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Unions and the Buffalo Mayoral Race

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Leftists were really excited a few months ago when India Walton won the Democratic primary to be mayor of Buffalo. But that excitement dried up quickly when the sitting mayor, Byron Brown, decided to run a write-in campaign that would unite centrists and conservative voters against the socialist. He’s probably going to win. She is pretty far to the left and has made a few missteps along the way that are common for upstart candidates. But what is especially interesting, and perhaps disheartening, is that organized labor in Buffalo, outside of a few small unions, are rallying behind Brown. Daniel Marans wrote a story about this for HuffPo and I provided a little commentary on the issue, noting that a) most unions are not radical or socialist and b) unions with municipal contracts know where their bread is buttered.

A few hours later, Mayor Byron Brown, a moderate who lost to Walton in the Democratic primary in June and is running a well-funded write-in campaign against her, laid his claim to the union mantle.

Flanked by union members atop the bed of a truck parked in a vacant lot on Buffalo’s East Side, Brown singled out organized labor for gratitude that he accorded to none of his other allies.

“I want to thank organized labor that has stood so strong with me,” he said, ticking off a list of union members’ contributions that included door knocking, phone calls and literature distribution on his behalf.

As unions strategize ways to maintain their numbers at a time of historically low union membership in the United States, they have conflicting impulses about whether to play it safe or engage in what many union officials see as a high-risk, high-reward strategy.

“Fundamentally, despite what we want to think about unions as the vanguard of the working class and leaning toward radical change, the actual functional structure of unions in the United States is that they represent the interests of their members as they see it,” said Erik Loomis, a University of Rhode Island historian of the U.S. labor movement and author of the book “A History of America in Ten Strikes.”

“For a lot of unions, their interests, at least as perceived by the workers themselves and by their leaders, are not necessarily that radical,” Loomis said.

Especially in states like New York where unions enjoy bipartisan support and retain levels of membership and influence that are the envy of their counterparts in other states, unions are often loath to take any steps that they believe could jeopardize existing power. Even in the Buffalo metropolitan area, where the decline of manufacturing has devastated organized labor, over 20% of the working population belongs to a union ― nearly twice the rate of the country as a whole.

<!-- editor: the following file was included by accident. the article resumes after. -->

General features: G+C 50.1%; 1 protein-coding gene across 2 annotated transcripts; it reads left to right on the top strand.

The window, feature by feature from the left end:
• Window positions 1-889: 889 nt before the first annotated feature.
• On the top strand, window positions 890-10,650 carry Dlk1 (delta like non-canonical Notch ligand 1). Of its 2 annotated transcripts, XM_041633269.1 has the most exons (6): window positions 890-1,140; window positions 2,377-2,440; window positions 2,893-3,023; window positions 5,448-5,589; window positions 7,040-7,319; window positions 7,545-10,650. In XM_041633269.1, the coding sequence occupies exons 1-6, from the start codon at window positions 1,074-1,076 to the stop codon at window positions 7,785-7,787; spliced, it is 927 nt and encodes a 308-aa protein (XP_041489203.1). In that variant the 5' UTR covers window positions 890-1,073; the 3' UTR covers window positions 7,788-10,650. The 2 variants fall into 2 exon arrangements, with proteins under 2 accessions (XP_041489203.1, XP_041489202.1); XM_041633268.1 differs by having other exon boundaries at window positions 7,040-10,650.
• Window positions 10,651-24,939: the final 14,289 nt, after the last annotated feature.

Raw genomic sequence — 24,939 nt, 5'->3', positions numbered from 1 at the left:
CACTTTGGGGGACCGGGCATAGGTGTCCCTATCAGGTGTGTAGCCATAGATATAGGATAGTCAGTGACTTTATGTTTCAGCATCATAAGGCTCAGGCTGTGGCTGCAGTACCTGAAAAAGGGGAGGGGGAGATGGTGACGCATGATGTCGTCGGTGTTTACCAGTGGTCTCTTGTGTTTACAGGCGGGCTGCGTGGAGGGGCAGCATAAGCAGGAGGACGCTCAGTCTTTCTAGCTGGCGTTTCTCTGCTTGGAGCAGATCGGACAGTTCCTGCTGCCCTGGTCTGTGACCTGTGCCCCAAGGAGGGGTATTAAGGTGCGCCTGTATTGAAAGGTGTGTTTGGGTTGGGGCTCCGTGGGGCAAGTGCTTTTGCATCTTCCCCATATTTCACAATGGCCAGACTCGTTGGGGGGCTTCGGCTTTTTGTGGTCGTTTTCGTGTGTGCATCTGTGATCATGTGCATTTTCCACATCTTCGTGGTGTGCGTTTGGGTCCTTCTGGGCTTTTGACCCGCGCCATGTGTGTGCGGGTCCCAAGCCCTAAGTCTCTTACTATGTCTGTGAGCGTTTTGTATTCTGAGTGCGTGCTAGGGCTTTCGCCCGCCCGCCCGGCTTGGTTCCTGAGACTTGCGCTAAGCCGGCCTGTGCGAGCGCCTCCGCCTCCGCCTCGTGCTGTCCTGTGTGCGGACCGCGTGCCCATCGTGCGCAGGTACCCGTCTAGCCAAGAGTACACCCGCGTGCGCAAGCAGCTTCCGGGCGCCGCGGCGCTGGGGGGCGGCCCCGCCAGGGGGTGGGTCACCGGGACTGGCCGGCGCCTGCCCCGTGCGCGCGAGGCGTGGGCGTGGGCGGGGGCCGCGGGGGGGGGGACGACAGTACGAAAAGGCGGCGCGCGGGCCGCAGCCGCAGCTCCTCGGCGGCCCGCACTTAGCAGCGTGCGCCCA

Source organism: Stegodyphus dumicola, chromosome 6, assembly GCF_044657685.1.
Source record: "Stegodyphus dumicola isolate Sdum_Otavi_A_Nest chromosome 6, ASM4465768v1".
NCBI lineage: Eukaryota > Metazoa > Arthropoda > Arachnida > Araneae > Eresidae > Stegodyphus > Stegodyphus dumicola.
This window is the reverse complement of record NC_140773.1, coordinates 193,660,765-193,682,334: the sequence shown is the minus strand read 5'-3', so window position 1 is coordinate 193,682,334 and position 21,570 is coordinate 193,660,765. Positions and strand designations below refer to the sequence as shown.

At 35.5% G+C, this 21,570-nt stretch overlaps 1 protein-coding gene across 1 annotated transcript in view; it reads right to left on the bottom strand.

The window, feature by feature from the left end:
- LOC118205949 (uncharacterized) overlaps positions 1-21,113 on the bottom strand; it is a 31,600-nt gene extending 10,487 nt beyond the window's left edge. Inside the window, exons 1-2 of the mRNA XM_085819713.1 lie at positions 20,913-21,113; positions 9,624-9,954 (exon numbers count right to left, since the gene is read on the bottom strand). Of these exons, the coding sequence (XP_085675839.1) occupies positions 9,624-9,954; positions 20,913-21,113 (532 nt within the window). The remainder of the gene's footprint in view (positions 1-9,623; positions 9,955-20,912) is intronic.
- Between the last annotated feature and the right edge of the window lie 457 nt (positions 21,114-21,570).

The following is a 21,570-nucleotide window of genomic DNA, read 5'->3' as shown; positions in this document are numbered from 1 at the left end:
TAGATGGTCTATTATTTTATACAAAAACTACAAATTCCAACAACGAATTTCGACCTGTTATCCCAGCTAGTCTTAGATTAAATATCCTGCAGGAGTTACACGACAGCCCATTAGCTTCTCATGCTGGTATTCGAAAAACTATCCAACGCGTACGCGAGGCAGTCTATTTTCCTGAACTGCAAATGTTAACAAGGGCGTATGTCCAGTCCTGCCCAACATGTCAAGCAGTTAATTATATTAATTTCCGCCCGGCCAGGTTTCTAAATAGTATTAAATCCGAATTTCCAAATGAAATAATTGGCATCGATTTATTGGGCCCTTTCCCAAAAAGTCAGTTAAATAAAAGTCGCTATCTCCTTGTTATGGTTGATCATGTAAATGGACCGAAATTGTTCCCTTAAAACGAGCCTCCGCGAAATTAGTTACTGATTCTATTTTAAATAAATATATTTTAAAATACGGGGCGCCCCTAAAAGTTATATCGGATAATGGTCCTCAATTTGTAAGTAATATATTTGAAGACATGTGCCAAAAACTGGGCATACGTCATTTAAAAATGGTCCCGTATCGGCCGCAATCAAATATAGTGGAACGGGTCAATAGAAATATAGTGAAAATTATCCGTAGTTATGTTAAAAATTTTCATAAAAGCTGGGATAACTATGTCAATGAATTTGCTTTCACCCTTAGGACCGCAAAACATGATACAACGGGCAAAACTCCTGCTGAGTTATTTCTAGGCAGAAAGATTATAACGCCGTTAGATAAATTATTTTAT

In such an environment, a union breaking with an incumbent Democrat in a general election ― to say nothing of a Democratic primary ― is highly unusual.

“You have these power centers in the union movement that have been built up over decades now,” Loomis said. “There’s not that many of them left in the United States, so if anything, union leaders in these places are going to be even less willing to take risks than they were in the past.”

That kind of political cautiousness is especially apparent in the Buffalo Teachers Federation’s change of heart about Walton. The city’s teachers union found Walton’s opposition to charter schools appealing enough to endorse her in the primary. But BTF President Phil Rumore told the Buffalo News on Friday that endorsing Walton in the general election “would be too divisive” among its members. (Rumore did not respond to HuffPost’s request for clarification of his remarks or additional details about the decision.)

While the mayor does not have direct control over Buffalo’s public school district, the teachers union may still be hedging its bets in the event of a Brown victory, Loomis ventured.

“I suspect a lot of it is fear,” Loomis said.

In short, unions tend to prioritize short-term comfort over long-term strategy. Moreover, they know they have a friend in the office in Brown wins with their support and if they don’t support him, a very real enemy. I also suspect they know that Walton would work with them if she manages to win. Brown is one of these old-school cutthroat urban machine guys and unions know not to mess with this type until the stake has been plunged through the heart.

This might not be the union movement people want to see. But it is very much the union movement that exists in this nation.

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